Print Page   |   Contact Us   |   Your Cart   |   Sign In   |   Register
Community Search
Sign In to Your Profile

Forgot your password?

Haven't registered yet?

Latest News

10/27/2016 » 10/28/2016
SCESA Annual Meeting, Trade Show and Golf Tournament

11/1/2016 » 11/2/2016
Mississippi Electronic Security Association 2016 Trade Show & Convention

Nevada Security Association (NSA) 7th Annual Youth Scholarship Fundraiser Poker Party

11/16/2016 » 11/17/2016
20th Annual LLSSA Convention

Industry News
Blog Home All Blogs
Search all posts for:   


View all (87) posts »

The Number You Have Dialed Is No Longer In Service

Posted By ESA Communications, Tuesday, December 01, 2015



By: Mike Miller

For over a decade, the Security Industry Alarm Coalition has answered every call and responded to every situation where and when needed by the industry. They have done this without consideration of the size of the city or the distance to be traveled; all while never asking for a dime. Perhaps this was a mistake, but in truth they have viewed their mission as altruistic and the contributions they received were spent regardless of anything except a need for assistance.

Some say that SIAC is a victim of their own successes and this might be a very appropriate description of what has been accomplished. However, what most people view as SIAC’s primary mission is just the tip of the preverbal iceberg.

Opposing onerous legislation is a very small part of what SIAC does. If all that they did was to respond to these crisis situations, the battle would have been lost and they would have had to close their doors long ago. The proactive mission that they engage in stops many bad things from happening. SIAC has formed 17 state alarm committees that are managed by the state police chief’s associations. In states where these committees are located, 3 police chiefs and 3 alarm industry members meet and steer alarm policies and ordinances for the entire state. Cooperatively, these committees are provided the opportunity to meet with local officials and explain what the options are and more important, ensure they are listened to.

Why doesn’t SIAC form a committee in every state? Without question, that is the ultimate goal. But with only 4 full-time SIAC employees, there isn’t enough time or money to make that happen.

At the same time that these state committees are working, SIAC employees serve on committees at the national level for police chiefs and sheriffs, providing the industry access and a voice for you and your customers. This level of access is unprecedented by our industry and it has taken many years to gain the trust and confidence that we now enjoy with law enforcement.

What isn’t obvious is how one bad policy can quickly become 10. Just as each of us has influence over a handful of people in our personal and professional lives, cities and counties are influenced by what their peers are doing. A bad policy that looks good can quickly become many more until it is not economically feasible to fight.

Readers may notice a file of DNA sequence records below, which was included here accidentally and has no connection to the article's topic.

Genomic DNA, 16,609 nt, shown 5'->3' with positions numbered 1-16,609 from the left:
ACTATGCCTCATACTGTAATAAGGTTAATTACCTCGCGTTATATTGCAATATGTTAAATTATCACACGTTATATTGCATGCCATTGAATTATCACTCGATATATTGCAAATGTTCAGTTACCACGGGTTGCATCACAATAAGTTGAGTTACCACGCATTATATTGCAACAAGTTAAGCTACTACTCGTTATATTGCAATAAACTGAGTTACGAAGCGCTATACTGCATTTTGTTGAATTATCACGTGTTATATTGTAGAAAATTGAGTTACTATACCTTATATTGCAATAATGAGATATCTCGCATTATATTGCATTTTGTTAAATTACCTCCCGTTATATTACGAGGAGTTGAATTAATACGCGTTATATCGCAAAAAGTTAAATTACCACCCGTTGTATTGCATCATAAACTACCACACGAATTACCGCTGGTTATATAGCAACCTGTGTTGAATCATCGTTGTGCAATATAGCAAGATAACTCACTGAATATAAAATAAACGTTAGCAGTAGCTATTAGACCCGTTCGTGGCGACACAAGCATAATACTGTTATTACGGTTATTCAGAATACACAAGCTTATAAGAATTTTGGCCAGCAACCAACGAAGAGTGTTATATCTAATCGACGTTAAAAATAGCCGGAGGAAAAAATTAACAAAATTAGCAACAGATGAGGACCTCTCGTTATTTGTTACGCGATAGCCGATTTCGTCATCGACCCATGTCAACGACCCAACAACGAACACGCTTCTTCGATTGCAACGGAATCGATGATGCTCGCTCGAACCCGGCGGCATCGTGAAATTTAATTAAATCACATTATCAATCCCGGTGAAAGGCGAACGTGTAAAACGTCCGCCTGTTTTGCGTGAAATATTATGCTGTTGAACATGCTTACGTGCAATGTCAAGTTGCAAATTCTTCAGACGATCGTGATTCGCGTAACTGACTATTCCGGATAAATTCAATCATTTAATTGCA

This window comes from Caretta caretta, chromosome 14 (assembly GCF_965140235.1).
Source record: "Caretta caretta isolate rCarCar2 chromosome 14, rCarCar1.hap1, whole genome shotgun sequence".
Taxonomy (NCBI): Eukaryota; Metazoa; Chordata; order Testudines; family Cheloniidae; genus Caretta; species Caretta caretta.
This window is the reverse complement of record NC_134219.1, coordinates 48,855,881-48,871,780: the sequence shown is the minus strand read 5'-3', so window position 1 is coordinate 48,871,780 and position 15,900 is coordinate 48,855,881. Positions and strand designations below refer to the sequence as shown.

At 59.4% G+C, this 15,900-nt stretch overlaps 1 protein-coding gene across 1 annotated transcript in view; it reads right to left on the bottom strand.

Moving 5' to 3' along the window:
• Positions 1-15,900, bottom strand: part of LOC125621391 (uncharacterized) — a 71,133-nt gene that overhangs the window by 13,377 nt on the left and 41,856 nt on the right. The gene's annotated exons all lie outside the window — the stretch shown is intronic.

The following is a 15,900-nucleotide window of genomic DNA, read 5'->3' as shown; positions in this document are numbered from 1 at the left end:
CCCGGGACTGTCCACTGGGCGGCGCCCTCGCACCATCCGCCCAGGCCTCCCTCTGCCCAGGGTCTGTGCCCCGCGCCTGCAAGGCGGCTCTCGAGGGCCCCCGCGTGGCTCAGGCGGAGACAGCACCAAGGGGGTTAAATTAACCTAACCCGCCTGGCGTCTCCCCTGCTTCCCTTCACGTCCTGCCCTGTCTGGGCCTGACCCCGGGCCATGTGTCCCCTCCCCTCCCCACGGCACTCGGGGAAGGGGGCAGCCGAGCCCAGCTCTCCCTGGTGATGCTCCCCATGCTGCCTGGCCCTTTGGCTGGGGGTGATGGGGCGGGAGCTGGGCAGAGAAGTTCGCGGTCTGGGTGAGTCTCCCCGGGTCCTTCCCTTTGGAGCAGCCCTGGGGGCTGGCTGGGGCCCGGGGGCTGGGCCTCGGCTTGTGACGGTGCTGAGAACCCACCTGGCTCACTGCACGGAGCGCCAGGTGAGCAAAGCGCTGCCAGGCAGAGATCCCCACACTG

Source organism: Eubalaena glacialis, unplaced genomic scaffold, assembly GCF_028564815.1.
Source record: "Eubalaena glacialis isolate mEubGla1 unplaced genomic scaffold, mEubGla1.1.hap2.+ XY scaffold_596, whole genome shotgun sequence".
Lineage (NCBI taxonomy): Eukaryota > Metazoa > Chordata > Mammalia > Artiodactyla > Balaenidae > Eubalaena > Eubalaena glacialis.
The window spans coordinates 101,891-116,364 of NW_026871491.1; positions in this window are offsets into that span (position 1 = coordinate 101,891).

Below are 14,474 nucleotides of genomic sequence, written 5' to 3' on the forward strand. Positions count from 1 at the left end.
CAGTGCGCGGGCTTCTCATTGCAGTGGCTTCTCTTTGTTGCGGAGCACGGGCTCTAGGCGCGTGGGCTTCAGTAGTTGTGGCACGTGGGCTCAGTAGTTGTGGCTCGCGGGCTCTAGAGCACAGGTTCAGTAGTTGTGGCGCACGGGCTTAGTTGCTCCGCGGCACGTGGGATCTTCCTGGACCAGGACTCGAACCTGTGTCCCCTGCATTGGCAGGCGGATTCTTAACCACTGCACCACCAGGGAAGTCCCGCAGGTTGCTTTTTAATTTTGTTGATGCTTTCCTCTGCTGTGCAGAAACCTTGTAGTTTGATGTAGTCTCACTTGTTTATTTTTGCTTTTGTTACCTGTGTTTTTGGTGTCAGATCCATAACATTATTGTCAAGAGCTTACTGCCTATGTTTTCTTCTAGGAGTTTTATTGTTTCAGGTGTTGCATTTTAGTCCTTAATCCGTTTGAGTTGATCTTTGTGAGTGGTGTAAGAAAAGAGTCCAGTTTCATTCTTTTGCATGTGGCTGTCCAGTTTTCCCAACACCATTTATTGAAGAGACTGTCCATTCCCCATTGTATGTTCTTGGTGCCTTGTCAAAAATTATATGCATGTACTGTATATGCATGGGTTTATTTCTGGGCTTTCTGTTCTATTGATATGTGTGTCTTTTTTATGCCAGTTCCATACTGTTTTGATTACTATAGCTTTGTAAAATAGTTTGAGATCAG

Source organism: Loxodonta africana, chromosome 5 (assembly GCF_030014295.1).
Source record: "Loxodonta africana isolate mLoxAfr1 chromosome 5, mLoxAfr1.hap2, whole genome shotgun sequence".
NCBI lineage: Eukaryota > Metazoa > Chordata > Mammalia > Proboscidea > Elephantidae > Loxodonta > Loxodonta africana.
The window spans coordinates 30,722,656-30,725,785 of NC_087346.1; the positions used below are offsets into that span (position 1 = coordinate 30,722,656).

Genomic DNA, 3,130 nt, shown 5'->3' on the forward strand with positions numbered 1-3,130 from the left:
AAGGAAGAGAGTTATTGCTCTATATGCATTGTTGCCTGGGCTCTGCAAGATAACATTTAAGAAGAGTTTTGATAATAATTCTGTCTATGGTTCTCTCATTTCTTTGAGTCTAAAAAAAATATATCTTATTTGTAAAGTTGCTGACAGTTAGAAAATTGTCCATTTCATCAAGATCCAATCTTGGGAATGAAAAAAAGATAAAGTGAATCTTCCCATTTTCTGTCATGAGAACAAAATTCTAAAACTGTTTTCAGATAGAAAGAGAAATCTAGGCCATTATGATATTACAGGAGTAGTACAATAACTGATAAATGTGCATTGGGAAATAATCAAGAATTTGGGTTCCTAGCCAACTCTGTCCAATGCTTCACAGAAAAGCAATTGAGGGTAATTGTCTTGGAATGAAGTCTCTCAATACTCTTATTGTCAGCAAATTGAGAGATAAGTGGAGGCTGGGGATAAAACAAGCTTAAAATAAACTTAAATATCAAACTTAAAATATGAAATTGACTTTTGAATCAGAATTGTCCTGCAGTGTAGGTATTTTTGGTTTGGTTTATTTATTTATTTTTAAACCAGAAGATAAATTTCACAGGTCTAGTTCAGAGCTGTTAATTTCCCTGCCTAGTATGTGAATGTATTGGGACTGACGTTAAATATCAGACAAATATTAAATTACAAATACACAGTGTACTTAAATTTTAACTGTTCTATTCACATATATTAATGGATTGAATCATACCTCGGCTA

In spite of all of the success that SIAC has earned, it is frightening just how few people actually contribute. As large as our industry has become, 75 percent of SIAC’s income comes from only 10 contributors. While this is a real blessing, it also exposes SIAC to the impact of losing even one of these contributions.  Even though SIAC’s successes impact all companies large and small equally, what’s been missing all along are contributions from the general alarm industry.

The policy “of the day” seems to be requiring alarm companies collect all registration fees and fines. On the surface it may sound innocuous but consider the details involved. You receive a monthly invoice for false responses for all of your customers. If you are a central station, your first move is to identify which dealer each of the customers belongs to. Now you have to research what happened, contact the dealer who then has to contact the customer. It would be an administrative nightmare, especially considering that billing you for these alarms is actually unconstitutional. In each of the jurisdictions where this could have happened, the industry would be required to spend thousands of dollars in order to comply.

The industry must come to recognize exactly what is at stake, and gladly agree to fund SIAC. Sadly this is not the case, and we are in real jeopardy of not being able to fund SIAC at a level that even allows us to remain at the status quo.

I encourage you to visit the SIAC website and look at the contributors. See where their support has come through and please consider adding your name to this list.


Mike Miller is President of Moon Security, an SDM top 100 company in Pasco, Washington. Mike is a Past President of the ESA, and is a full board member of SIAC.


This post has not been tagged.

Permalink | Comments (0)